The Greek word δύναμις is, I believe, an ordinary (Ancient) Greek word meaning power, ability, strength, etc. The first entry in Liddell/Scott/Jones (click on LSJ) cites Homer:

ἦ τ᾽ἂν ἀμυναίμην, εἴ μοι δύναμίς γε παρείη. (Homer, Od. 2.62)
I would defend myself if the power were in me. (transl. Lattimore)

Liddell/Scott/Jones in entry V gives the mathematical meaning as "power...usu. second power" and cites a passage in Aristotle's Metaphysics (1019b) that gives a derivation. Plato also uses δύναμίς to mean squaring in the Republic (587d) and Timaeus (31c/32a), but something else in Theatetus (147e et seq.) (see below). I do not know of older references that might suggest how far back the mathematical meaning goes.

Aristotle connects the mathematical meaning of δύναμις to the fact that "it is impossible [ἀδύνατον] that the diagonal of a square should be commensurable with the sides" (transl. Tredennick). The word ἀδύνατον has the same root as δύναμις, of course, and Aristotle claims δύναμις derives its meaning as "square" as an extension of the geometric fact. While that may have been clear to his contemporary readers, I have to guess at what is meant. My guess, in somewhat modern terms, is that a number is δύναμις if a square with an area equal to a (whole) number of unit squares has a root (side) equal to a number of units, that is, we have the power or ability to construct such a square from multiple-unit lengths. My explanation does not fit quite as neatly with the incommensurability of the diagonal as I would like, but it seems plausible to me.

The passage in Theatetus seems relevant and opposes this. There δύναμις is ultimately defined to be the sides of squares that are not integers (i.e., in modern terms, irrational square roots of integers). I cannot resolve this conflict. Nonetheless, the passage clearly connects "power," squares, and irrational roots. One translator (sorry, I've lost the reference) suggested that the mathematical meaning of δύναμις might have been in flux in Plato's time.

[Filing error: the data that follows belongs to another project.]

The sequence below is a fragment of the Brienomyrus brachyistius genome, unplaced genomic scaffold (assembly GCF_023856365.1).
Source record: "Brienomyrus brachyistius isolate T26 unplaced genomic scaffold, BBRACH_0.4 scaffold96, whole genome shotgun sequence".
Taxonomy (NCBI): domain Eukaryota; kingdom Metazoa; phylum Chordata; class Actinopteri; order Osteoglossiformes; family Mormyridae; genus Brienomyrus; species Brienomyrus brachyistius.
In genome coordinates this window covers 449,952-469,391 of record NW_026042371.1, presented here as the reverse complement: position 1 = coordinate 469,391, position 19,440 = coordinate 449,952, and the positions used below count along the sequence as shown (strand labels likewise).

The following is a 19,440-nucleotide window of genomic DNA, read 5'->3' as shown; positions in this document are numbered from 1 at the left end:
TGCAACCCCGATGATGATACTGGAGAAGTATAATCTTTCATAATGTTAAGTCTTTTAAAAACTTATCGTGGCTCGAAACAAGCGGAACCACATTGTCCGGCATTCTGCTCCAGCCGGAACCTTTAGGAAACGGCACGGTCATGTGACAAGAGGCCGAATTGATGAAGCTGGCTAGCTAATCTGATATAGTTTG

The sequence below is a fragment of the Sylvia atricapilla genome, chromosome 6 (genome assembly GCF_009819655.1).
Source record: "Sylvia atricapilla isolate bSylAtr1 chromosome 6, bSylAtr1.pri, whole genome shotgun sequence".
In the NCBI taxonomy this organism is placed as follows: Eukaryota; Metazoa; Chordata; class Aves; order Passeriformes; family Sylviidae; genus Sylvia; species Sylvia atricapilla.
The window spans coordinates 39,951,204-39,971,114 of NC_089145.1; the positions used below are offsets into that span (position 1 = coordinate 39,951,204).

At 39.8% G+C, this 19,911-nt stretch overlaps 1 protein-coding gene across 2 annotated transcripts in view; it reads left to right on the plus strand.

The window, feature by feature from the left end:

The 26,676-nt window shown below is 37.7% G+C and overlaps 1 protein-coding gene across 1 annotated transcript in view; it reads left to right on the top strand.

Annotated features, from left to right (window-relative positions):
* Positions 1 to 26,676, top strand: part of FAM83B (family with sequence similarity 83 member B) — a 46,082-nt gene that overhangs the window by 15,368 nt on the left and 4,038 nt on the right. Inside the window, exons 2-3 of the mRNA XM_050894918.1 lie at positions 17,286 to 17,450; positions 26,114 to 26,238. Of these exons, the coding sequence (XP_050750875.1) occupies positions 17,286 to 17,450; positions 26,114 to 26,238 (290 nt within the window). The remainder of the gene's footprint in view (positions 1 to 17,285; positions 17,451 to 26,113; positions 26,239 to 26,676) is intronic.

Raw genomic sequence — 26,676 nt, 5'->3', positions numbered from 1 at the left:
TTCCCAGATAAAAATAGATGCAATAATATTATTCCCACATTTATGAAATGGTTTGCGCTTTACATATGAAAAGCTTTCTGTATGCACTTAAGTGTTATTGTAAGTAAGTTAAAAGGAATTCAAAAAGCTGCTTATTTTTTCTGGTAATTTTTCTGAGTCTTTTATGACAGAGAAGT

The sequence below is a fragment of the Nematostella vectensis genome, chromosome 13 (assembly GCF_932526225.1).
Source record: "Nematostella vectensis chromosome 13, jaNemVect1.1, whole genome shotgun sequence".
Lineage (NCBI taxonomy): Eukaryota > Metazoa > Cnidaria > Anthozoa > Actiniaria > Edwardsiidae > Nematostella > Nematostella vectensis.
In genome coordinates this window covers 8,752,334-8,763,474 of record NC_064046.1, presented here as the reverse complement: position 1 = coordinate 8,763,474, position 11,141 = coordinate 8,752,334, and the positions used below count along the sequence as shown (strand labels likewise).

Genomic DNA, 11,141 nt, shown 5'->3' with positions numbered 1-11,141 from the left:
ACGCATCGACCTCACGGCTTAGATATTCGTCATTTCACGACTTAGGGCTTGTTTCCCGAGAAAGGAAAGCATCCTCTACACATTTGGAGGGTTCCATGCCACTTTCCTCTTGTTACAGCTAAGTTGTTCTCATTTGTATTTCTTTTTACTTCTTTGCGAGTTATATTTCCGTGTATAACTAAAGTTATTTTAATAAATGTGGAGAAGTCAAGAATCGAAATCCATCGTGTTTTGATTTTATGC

• $\begingroup$ But does not ἀδύνατον in the meaning of impossibility appear in completely different contexts, in texts not having to do anything with squaring, geometry, numbers, or in general power in any of its meanings? I mean, you similarly may interpret "it cannot be" as "it is unable to be", "has no power to be" but... $\endgroup$ Commented Oct 5, 2023 at 19:05
  • $\begingroup$ @მამუკაჯიბლაძე Don't both ἀδύνατον and δύνατον appear in many contexts? I'm afraid I don't really understand what you're getting at. I'm suggesting that Aristotle means that to describe numbers for which it is possible to find an integer square root, such as 4, 9, 16, etc., the term δύναμίς was settled on by, say, mathematicians, because one has the power to expresse the square root of such numbers. I don't see how any other contexts are relevant. (I'm probably misunderstanding your point.) $\endgroup$
    – Michael E2
    Commented Oct 5, 2023 at 19:36
  • $\begingroup$ For instance mathematicians settled on "derivative" in the 18th cent., even though its meaning as something derived appears in many different contexts not having to do with calculus or analysis. $\endgroup$
    – Michael E2
    Commented Oct 5, 2023 at 19:38
  • $\begingroup$ N.B. The normal nominative form δύναμις only has the one accent on the antepenult; in the line of Homer that you quote, the second accent occurs because the word is followed by the enclitic γε. $\endgroup$ Commented Oct 6, 2023 at 5:55
  • $\begingroup$ @AlexanderCampbell Thanks, and thanks for the correct form I could paste. $\endgroup$
    – Michael E2
    Commented Oct 6, 2023 at 10:46